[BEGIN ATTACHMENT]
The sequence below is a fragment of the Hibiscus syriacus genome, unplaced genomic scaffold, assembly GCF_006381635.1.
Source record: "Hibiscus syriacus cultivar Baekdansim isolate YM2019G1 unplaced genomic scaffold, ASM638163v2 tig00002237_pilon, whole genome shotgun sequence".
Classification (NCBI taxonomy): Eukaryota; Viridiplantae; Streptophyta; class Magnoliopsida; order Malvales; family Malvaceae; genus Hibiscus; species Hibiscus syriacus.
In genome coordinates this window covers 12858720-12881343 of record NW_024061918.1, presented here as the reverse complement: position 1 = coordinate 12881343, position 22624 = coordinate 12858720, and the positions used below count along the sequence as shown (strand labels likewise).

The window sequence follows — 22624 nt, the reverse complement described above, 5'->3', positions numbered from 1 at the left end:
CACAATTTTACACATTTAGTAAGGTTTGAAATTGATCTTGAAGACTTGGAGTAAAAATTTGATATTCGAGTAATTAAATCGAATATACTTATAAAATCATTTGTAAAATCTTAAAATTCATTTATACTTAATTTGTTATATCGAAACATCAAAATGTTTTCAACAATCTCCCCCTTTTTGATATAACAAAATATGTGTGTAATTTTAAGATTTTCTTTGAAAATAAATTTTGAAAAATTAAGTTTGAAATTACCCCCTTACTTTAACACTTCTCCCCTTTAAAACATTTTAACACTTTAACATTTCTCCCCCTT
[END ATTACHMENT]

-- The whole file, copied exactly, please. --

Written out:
The sequence below is a fragment of the Hibiscus syriacus genome, unplaced genomic scaffold, assembly GCF_006381635.1.
Source record: "Hibiscus syriacus cultivar Baekdansim isolate YM2019G1 unplaced genomic scaffold, ASM638163v2 tig00002237_pilon, whole genome shotgun sequence".
Classification (NCBI taxonomy): Eukaryota; Viridiplantae; Streptophyta; class Magnoliopsida; order Malvales; family Malvaceae; genus Hibiscus; species Hibiscus syriacus.
In genome coordinates this window covers 12858720-12881343 of record NW_024061918.1, presented here as the reverse complement: position 1 = coordinate 12881343, position 22624 = coordinate 12858720, and the positions used below count along the sequence as shown (strand labels likewise).

The window sequence follows — 22624 nt, the reverse complement described above, 5'->3', positions numbered from 1 at the left end:
CACAATTTTACACATTTAGTAAGGTTTGAAATTGATCTTGAAGACTTGGAGTAAAAATTTGATATTCGAGTAATTAAATCGAATATACTTATAAAATCATTTGTAAAATCTTAAAATTCATTTATACTTAATTTGTTATATCGAAACATCAAAATGTTTTCAACAATCTCCCCCTTTTTGATATAACAAAATATGTGTGTAATTTTAAGATTTTCTTTGAAAATAAATTTTGAAAAATTAAGTTTGAAATTACCCCCTTACTTTAACACTTCTCCCCTTTAAAACATTTTAACACTTTAACATTTCTCCCCCTT